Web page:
July 12, 1997

Malala was born on 12 July 1997 in Pakistan’s Swat Valley. She was named after a Pashtun poetess, and her name means ‘grief stricken’. She was one of 3 children in her family.

First Speech

September 1, 2008

Malala gives her first speech at the local press club in Peshawar. The speech is titled “How dare the Taliban take away my basic right to education?” and is the first glimpse at Malala’s passion towards the cause. She is 11.

Blogs for the BBC under the name Gul Makai

January 3, 2009

Abdul Hai Kakkar, a BBC reporter in Pakistan, asks Malala’s father if he knows someone who would write about life under the Taliban. At this time, the Taliban is imposing their rule across the country, banning women from a variety of activities including shopping and education. When the original blogger backs out, Malala takes her place. She is 12.

Taliban issues edict against education

January 15, 2009

The Taliban becomes increasingly violent, blowing up over a 100 girls schools. They issued an edict that no girl would go to school after 15 January 2009. Malala writes that she continues to prepare for her exams.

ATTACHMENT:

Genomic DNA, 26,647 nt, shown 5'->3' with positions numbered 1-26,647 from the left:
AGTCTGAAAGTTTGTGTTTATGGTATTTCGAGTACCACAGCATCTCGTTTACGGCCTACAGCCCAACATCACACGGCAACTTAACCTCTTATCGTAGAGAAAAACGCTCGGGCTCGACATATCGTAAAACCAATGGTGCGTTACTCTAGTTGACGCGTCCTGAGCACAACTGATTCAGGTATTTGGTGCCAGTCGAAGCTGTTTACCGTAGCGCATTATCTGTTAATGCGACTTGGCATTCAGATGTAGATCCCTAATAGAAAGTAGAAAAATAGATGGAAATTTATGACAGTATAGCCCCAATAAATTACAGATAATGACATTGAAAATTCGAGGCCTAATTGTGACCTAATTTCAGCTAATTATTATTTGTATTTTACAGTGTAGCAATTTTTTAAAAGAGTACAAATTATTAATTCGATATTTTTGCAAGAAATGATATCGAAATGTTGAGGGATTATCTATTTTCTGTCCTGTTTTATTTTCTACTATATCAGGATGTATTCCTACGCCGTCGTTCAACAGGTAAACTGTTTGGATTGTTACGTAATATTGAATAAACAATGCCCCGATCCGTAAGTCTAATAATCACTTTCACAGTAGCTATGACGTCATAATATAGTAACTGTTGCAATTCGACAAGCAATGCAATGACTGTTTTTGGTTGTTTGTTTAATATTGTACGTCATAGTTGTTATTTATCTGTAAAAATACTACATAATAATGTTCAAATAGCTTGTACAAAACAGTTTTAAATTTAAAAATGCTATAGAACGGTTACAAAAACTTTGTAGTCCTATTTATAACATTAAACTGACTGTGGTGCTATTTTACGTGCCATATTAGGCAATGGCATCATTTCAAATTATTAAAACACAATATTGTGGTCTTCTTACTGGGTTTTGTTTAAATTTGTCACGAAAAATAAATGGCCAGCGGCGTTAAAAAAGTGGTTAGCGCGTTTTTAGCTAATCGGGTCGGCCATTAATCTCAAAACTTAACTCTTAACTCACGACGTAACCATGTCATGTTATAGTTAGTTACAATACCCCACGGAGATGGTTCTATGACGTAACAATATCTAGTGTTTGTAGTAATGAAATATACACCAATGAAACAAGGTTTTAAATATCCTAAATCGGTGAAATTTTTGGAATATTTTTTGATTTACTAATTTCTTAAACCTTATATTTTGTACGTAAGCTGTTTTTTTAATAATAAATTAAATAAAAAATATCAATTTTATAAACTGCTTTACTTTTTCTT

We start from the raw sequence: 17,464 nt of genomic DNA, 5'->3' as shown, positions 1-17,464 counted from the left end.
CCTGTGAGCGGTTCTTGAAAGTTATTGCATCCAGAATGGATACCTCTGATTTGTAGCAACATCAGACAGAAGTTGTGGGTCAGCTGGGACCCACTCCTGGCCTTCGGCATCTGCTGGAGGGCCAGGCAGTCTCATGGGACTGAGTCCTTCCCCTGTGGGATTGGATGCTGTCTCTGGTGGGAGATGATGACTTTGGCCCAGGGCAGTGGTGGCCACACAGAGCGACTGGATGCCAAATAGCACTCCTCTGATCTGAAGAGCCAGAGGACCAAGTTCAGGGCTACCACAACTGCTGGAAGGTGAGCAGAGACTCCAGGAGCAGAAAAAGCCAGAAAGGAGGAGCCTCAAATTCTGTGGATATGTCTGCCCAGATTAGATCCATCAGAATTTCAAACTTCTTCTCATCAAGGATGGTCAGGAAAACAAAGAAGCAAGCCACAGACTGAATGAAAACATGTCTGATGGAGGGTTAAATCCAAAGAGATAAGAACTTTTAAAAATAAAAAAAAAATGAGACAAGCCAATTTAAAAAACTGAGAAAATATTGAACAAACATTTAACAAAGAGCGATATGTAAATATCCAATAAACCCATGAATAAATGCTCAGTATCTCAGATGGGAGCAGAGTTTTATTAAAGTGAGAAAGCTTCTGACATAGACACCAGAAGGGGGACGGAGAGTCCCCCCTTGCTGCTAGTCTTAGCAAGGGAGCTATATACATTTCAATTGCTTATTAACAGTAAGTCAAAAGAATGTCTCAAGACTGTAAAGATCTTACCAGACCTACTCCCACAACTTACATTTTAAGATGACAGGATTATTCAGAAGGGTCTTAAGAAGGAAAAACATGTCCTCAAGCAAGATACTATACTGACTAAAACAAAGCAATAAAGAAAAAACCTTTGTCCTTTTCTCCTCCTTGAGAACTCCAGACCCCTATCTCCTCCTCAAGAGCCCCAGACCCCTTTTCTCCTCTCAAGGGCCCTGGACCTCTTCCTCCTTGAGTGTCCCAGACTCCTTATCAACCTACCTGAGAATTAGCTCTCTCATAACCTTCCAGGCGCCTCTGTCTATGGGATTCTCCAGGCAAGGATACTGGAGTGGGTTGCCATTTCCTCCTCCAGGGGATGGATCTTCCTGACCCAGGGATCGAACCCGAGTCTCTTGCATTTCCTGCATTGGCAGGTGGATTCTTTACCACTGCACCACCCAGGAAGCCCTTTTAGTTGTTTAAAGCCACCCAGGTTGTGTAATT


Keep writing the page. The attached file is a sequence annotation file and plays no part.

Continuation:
Contributes to the show Capital Talk

February 18, 2009

Malala uses the show to speak out against the Taliban’s decision to prevent women from accessing education.

Taliban lifts edict on women attending school

February 21, 2009

The local Taliban leader Maulana Fazlulla announces on his FM radio station that he is lifting the ban on women’s education; girls are allowed to attend school if they wear burquas.

Last blog entries

March 12, 2009

Malala’s last few blog entries are about being back at school with her friends and papers she had submitted.

Leaves her home

May 1, 2009

The second battle of Swat brings the Pakistani Army to Malala’s home. The family is separated and she is sent to live with relatives. It’s around this time that The New York Times reporter Adam B Ellick approached Malala and her father about a documentary.

Taliban came to the Swat Valley

July 1 ,2009

The deadly Taliban came to the swat valley and tore it to bits some time during 2009.

Meets Richard Holbrooke

July 24, 2009

In early July 2009, the prime minister announces that the families could return to their homes in the Swat Valley. Malala is reunited with her family and begins the journey home. On their way they meet a group of activists that had been invited to see US special representative to Afghanistan and Pakistan, Richard Holbrooke. Malala makes a request for educational help.